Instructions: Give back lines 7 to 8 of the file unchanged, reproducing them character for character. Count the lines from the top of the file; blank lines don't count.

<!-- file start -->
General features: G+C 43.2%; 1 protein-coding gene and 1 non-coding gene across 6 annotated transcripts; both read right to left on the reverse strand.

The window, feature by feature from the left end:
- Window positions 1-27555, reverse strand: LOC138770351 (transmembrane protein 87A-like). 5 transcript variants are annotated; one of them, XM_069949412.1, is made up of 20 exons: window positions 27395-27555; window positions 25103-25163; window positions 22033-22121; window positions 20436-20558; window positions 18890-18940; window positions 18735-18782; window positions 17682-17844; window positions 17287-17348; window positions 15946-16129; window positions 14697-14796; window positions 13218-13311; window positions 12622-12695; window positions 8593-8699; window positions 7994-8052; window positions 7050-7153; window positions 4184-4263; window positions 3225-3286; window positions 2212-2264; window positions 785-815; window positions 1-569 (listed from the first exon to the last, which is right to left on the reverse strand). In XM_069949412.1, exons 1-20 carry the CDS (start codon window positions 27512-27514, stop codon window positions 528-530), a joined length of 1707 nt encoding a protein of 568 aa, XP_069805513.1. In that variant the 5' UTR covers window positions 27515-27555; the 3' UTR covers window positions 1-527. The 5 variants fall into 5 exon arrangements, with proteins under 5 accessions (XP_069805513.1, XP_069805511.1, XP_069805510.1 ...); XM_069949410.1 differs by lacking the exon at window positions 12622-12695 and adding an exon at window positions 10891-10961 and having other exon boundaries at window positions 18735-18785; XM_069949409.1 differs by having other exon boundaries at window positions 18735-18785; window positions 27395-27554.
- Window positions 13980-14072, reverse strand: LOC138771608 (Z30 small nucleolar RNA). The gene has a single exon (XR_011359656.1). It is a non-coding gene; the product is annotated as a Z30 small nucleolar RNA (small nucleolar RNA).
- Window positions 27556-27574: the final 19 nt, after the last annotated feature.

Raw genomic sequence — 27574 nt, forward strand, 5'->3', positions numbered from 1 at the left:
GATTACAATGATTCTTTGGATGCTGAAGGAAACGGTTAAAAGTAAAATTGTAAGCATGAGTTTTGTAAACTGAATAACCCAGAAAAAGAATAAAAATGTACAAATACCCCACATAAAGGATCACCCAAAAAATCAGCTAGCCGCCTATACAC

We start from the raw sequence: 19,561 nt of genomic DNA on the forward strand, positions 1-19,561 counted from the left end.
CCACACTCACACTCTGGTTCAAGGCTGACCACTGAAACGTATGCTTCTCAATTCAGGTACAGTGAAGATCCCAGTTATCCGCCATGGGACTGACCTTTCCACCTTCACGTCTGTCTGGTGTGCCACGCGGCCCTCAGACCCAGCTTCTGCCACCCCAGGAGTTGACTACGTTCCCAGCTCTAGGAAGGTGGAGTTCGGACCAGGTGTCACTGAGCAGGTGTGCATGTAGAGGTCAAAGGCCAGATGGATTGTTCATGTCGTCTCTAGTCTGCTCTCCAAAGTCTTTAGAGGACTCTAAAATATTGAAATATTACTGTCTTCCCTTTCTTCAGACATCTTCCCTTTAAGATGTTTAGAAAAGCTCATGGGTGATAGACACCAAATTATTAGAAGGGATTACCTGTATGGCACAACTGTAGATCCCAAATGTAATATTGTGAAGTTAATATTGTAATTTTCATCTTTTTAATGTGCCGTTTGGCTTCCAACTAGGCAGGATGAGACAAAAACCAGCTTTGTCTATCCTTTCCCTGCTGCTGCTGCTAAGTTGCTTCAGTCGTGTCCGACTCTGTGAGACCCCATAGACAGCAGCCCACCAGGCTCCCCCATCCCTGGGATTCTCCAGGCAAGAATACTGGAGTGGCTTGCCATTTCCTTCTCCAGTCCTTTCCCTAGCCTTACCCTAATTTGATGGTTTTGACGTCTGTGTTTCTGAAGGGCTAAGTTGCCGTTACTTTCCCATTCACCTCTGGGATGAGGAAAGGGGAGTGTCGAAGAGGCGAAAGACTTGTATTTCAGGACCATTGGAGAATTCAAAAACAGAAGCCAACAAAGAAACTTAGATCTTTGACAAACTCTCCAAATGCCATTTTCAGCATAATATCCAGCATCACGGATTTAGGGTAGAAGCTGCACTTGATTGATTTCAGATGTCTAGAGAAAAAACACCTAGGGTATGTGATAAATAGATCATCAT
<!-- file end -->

GATTACAATGATTCTTTGGATGCTGAAGGAAACGGTTAAAAGTAAAATTGTAAGCATGAGTTTTGTAAACTGAATAACCCAGAAAAAGAATAAAAATGTACAAATACCCCACATAAAGGATCACCCAAAAAATCAGCTAGCCGCCTATACAC

We start from the raw sequence: 19,561 nt of genomic DNA on the forward strand, positions 1-19,561 counted from the left end.